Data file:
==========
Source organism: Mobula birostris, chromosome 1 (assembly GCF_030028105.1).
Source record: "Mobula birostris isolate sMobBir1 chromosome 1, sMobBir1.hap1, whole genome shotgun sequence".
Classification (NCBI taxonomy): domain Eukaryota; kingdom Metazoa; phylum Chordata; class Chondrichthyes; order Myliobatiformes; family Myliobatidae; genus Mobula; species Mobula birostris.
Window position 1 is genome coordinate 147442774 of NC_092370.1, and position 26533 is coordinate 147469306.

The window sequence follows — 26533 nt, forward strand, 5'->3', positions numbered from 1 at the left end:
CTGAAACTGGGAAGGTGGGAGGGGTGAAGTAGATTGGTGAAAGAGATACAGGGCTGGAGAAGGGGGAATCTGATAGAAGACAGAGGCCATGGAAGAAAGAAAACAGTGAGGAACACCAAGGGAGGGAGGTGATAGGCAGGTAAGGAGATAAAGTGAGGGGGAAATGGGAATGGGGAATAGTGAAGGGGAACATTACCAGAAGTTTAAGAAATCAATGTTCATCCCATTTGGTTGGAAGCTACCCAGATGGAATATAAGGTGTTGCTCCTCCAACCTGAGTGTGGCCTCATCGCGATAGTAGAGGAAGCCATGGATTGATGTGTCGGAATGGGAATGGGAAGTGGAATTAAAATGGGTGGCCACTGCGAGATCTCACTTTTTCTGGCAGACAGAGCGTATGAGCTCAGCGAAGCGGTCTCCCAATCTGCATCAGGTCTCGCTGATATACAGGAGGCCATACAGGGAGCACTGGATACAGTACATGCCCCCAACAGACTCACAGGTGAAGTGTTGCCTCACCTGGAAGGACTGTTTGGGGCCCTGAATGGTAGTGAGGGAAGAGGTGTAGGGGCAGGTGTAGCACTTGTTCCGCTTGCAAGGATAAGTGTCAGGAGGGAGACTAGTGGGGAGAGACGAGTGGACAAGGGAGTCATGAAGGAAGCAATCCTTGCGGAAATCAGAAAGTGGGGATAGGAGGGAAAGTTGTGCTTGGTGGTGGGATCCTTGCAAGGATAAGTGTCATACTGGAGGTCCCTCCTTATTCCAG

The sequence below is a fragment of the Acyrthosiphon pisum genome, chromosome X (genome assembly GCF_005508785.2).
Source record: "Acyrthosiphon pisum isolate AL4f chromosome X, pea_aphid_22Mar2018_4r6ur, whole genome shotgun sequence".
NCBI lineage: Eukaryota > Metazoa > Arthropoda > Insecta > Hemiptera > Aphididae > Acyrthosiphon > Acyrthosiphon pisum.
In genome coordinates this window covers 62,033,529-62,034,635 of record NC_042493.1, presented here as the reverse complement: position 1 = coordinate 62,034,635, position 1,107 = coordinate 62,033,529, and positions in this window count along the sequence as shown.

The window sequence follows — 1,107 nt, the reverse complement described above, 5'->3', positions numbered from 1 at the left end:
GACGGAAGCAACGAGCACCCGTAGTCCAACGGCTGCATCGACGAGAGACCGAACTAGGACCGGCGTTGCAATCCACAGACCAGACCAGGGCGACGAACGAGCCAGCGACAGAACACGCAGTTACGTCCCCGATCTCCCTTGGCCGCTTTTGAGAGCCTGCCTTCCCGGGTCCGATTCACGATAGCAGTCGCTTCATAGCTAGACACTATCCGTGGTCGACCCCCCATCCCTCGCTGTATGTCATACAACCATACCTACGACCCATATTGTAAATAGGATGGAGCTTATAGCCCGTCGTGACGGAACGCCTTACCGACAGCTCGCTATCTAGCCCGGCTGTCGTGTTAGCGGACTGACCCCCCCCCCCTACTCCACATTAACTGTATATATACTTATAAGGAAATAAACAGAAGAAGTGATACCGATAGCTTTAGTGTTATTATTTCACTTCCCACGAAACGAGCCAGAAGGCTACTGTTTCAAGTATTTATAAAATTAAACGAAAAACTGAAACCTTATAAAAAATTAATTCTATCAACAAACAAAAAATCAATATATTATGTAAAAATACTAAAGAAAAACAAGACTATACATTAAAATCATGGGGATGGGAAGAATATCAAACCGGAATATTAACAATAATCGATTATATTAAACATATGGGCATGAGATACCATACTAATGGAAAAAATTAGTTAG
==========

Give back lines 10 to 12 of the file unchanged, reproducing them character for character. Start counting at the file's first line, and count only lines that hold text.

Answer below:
In genome coordinates this window covers 62,033,529-62,034,635 of record NC_042493.1, presented here as the reverse complement: position 1 = coordinate 62,034,635, position 1,107 = coordinate 62,033,529, and positions in this window count along the sequence as shown.

The window sequence follows — 1,107 nt, the reverse complement described above, 5'->3', positions numbered from 1 at the left end:
GACGGAAGCAACGAGCACCCGTAGTCCAACGGCTGCATCGACGAGAGACCGAACTAGGACCGGCGTTGCAATCCACAGACCAGACCAGGGCGACGAACGAGCCAGCGACAGAACACGCAGTTACGTCCCCGATCTCCCTTGGCCGCTTTTGAGAGCCTGCCTTCCCGGGTCCGATTCACGATAGCAGTCGCTTCATAGCTAGACACTATCCGTGGTCGACCCCCCATCCCTCGCTGTATGTCATACAACCATACCTACGACCCATATTGTAAATAGGATGGAGCTTATAGCCCGTCGTGACGGAACGCCTTACCGACAGCTCGCTATCTAGCCCGGCTGTCGTGTTAGCGGACTGACCCCCCCCCCCTACTCCACATTAACTGTATATATACTTATAAGGAAATAAACAGAAGAAGTGATACCGATAGCTTTAGTGTTATTATTTCACTTCCCACGAAACGAGCCAGAAGGCTACTGTTTCAAGTATTTATAAAATTAAACGAAAAACTGAAACCTTATAAAAAATTAATTCTATCAACAAACAAAAAATCAATATATTATGTAAAAATACTAAAGAAAAACAAGACTATACATTAAAATCATGGGGATGGGAAGAATATCAAACCGGAATATTAACAATAATCGATTATATTAAACATATGGGCATGAGATACCATACTAATGGAAAAAATTAGTTAG